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Harding Distinguished Postgraduate Scholars Programme


  Maria Grace Burton,

  United Kingdom

  Earth Sciences, Queens' College

  PhD thesis: Evolution and development of the pneumatic skeleton of birds.

  Research interests:
  1. Vertebrate palaeobiology.
  2. Avian anatomy and evolution.
                                          3. Skeletal pneumaticity.
                                          4. 3D imaging techniques.

My PhD focuses on one of the most striking and unique biological traits of birds – their hollow skeletons. The presence of pneumatic bones across the avian skeleton varies across species, based primarily on ecology and body size. However, the true extent of pneumaticity, in terms of the fractional volume of a bone occupied by air, had never been investigated until I developed a 3D-imaging approach to do so during my MPhil.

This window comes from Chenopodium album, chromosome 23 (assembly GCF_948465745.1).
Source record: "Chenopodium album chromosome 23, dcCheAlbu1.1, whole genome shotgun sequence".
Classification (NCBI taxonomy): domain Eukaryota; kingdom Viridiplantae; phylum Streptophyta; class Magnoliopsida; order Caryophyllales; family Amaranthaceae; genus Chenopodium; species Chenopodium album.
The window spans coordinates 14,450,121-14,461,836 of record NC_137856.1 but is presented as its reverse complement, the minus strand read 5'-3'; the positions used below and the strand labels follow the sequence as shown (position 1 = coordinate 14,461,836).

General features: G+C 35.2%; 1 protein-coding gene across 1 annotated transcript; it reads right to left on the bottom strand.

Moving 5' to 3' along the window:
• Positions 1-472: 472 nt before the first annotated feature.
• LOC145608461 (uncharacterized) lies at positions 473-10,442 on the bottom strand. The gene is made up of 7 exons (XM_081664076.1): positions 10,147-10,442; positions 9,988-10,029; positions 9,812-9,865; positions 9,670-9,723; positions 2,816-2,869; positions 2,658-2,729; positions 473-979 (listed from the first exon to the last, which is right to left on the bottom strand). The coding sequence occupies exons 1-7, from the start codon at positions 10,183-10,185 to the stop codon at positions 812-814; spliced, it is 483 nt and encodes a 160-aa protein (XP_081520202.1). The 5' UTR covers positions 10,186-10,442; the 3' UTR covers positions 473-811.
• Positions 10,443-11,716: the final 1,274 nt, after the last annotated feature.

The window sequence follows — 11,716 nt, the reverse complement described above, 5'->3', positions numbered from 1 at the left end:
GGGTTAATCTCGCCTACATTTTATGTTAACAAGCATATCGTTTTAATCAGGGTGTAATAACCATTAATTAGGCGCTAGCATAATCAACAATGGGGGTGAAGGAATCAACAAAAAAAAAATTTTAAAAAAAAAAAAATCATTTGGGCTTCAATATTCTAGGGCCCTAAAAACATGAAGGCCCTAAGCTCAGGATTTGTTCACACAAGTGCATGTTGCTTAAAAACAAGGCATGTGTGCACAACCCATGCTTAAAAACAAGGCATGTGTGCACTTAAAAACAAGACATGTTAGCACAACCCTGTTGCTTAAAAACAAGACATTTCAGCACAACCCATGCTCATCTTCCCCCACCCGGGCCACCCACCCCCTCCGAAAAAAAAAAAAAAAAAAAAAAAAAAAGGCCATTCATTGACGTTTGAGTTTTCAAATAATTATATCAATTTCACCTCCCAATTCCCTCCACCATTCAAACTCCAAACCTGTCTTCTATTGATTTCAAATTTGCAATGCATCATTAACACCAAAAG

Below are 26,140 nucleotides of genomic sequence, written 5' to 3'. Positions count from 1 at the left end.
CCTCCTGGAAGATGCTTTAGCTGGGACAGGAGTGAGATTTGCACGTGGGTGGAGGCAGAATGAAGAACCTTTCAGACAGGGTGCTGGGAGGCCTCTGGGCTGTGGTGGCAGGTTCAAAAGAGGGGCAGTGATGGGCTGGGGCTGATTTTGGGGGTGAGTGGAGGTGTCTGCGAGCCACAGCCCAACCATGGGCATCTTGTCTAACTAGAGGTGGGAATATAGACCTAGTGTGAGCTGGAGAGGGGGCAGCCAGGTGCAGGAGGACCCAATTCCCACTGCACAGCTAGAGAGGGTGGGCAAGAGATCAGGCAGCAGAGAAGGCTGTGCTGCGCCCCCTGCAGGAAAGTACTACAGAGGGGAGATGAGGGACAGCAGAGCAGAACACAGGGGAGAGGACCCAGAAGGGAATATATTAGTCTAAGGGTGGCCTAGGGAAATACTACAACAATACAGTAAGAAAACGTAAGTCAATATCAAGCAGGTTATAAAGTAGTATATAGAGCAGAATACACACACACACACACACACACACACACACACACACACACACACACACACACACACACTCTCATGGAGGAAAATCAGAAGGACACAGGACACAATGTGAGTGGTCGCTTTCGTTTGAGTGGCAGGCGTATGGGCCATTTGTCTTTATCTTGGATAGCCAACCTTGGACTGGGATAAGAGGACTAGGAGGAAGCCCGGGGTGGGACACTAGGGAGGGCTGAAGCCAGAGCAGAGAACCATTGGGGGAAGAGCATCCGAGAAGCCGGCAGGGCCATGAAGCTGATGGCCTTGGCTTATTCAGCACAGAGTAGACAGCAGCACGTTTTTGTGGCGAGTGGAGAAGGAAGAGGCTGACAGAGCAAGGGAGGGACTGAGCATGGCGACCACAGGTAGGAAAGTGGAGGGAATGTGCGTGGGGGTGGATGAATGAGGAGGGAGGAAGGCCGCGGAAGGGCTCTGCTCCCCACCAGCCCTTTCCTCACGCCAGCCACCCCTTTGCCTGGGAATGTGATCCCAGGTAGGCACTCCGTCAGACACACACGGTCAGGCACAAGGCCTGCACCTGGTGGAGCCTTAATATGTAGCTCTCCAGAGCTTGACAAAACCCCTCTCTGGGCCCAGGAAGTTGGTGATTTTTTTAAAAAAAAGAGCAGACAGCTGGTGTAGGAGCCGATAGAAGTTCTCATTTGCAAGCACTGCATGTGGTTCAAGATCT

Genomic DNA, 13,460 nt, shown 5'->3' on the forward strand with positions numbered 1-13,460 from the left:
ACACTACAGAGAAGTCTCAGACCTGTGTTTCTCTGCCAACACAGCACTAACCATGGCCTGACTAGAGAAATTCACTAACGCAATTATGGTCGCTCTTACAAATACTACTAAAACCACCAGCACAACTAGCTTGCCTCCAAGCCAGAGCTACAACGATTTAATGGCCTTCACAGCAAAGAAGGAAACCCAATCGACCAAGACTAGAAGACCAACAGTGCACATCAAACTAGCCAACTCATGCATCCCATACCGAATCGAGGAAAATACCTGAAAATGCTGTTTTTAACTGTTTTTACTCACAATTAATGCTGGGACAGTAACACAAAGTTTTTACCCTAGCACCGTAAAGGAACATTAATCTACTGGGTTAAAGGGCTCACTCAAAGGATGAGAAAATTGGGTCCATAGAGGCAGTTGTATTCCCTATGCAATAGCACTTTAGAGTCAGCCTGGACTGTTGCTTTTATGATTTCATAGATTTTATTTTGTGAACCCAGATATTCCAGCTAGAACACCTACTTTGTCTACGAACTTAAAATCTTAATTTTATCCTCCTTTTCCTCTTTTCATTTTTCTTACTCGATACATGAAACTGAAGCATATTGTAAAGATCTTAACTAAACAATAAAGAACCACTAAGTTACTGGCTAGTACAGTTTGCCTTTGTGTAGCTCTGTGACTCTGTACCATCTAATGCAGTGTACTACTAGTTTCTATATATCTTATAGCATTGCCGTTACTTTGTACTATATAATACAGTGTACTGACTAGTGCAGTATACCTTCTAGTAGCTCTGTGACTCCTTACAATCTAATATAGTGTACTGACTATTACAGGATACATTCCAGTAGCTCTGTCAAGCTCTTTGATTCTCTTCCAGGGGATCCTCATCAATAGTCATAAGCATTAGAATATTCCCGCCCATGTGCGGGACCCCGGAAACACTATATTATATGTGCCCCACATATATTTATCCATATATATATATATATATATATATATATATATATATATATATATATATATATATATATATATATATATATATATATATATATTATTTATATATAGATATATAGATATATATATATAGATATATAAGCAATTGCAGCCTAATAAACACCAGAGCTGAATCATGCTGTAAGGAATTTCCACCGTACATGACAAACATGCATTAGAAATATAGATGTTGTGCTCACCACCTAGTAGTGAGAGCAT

During my PhD, I will use this approach to collect additional quantitative data on the fractions of skeletal volume occupied by air, marrow and bone across a phylogenetically diverse bird sample. My aim is to fill a large knowledge gap on the distribution and extent of pneumatic bones throughout the avian skeleton, allowing me to illustrate macroevolutionary patterns across the avian crown group, readdress previous hypotheses, and gain a much clearer understanding of how and why this trait evolved.

Who or what inspired you to pursue your research interests?
Throughout my biology undergraduate degree at Imperial College London, I was fascinated by the topics of vertebrate anatomy, evolution and palaeobiology. I was inspired to pursue my research interests after undertaking a palaeontology-based research project in my final year, which provided the opportunity to work with early jawed vertebrate fossils and to learn some key computer-based techniques. I was keen to continue undertaking novel research, applying the skills and knowledge I had learnt to investigating other topics in vertebrate palaeontology, like the traits that lead to the success of arguably the most ecologically diverse group of tetrapods – birds!